"Kuu kaikunane kapu,
   Laniihikapu o ka manawa, e huli mai,
   E nana mai i ou mau pokii,
   I na hoa ukali o ke ala,
   O ke ala nui, ala iki,
   O ka ua haawe kua,
   Me he keiki la;
   O ka na hookamumu hala,
   Hookamumu hala o Hanalei—e.
   Pehea makou—e,
   I hea no la hoi kau haalele,
   Haalele oe i ka hale,
   Hele oe i kau huakai.
   Ike aku—e,
   Ike aku i ka maka,
   I ka maka o na makua,
   Aloha wale—e."

Iloko o keia oli ana a Mailekaluhea, aole nae i maliu iki mai ko lakou kaikunane, a hala aku la lakou la ma na waa, noho iho la na kaikuahine, kuka iho la i manao no lakou, hookahi mea nana i hoopuka ka lakou olelo, o Kahalaomapuana, ko lakou muli loa.

Eia kana olelo, "He nani ia ua maliu ole mai la ko kakou kaikunane alii, i ka Mailehaiwale a me Mailekaluhea, i ka laua uwalo aku, e aho e hele no kakou mauka a kahi e pae ae ai lakou, alaila, na Mailelaulii e kaukau aku i ko kakou kaikuahine, malia o aloha mai ia kakou." A ua holo like ae la ia manao ia lakou.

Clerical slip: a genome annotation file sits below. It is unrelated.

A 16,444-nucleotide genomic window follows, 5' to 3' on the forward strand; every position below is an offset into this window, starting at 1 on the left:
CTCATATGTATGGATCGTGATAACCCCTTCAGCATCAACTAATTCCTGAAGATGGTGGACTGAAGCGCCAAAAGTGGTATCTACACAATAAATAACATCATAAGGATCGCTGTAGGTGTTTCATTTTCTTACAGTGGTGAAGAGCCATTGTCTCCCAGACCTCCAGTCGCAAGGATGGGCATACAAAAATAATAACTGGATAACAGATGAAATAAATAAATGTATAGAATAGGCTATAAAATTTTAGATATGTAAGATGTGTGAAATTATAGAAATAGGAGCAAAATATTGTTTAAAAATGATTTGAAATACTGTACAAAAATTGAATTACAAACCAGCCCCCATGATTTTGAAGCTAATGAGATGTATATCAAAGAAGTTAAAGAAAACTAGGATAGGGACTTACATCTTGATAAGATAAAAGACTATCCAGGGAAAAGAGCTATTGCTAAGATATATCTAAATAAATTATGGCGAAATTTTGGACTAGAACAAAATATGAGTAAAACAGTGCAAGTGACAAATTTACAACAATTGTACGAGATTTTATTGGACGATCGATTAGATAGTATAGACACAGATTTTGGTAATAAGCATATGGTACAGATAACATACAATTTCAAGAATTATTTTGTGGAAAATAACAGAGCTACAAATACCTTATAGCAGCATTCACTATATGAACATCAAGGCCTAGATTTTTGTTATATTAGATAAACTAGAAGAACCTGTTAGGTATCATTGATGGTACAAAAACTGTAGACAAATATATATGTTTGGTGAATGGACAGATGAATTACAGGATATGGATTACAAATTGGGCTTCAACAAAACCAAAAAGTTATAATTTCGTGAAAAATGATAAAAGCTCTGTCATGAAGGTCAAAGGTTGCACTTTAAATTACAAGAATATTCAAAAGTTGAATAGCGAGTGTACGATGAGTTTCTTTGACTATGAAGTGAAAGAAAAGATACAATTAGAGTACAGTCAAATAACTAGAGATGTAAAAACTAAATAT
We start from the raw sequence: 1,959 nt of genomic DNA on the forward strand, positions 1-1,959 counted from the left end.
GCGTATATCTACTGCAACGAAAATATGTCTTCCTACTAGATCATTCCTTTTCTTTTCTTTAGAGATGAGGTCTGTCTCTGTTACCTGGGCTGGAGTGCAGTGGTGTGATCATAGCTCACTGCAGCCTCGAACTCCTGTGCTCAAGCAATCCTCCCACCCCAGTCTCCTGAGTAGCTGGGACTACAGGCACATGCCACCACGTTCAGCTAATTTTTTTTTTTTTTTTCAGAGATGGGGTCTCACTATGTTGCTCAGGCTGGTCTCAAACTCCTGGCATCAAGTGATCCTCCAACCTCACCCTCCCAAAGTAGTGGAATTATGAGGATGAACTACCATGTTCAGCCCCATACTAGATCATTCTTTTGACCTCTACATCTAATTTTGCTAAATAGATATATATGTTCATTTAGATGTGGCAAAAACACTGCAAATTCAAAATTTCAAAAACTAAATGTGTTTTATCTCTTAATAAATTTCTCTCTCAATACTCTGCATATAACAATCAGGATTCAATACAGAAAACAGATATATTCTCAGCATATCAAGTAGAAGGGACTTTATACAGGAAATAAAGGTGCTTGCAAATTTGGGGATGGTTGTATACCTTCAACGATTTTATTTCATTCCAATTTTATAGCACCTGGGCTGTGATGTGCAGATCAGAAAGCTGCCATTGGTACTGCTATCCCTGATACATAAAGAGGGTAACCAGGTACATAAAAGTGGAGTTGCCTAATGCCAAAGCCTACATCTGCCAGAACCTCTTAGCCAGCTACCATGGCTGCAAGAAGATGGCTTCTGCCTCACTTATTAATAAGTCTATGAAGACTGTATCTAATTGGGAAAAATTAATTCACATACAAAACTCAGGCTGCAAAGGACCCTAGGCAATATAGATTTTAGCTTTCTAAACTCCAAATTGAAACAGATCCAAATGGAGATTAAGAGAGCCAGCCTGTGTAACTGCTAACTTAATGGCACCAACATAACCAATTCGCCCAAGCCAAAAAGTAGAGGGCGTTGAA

A haalele lakou ia Keaau, hiki mua na kaikuahine i Punahoa, ma kahi i kapaia o Kanoakapa, noho iho lakou malaila; hiki hope o Aiwohikupua ma.

Ia Aiwohikupua ma i aneane ai e pae mai ma kahi a na kaikuahine e noho aku ana, ike mai la o Aiwohikupua e noho aku ana kona mau kaikuahine, kahea koke ae la o Aiwohikupua i na hoewaa a me na hookele, "E haalele kakou i keia awa; no ka mea, eia no ua poe uhai loloa nei, e pono kakou ke imi aku i awa e ae e pae aku ai."

Ia lakou i haalele ai i kahi a na kaikuahine e noho ana, hea aku la o
Mailelaulii mahope, ma ke mele, penei:

  "Kuu kaikunane kapu,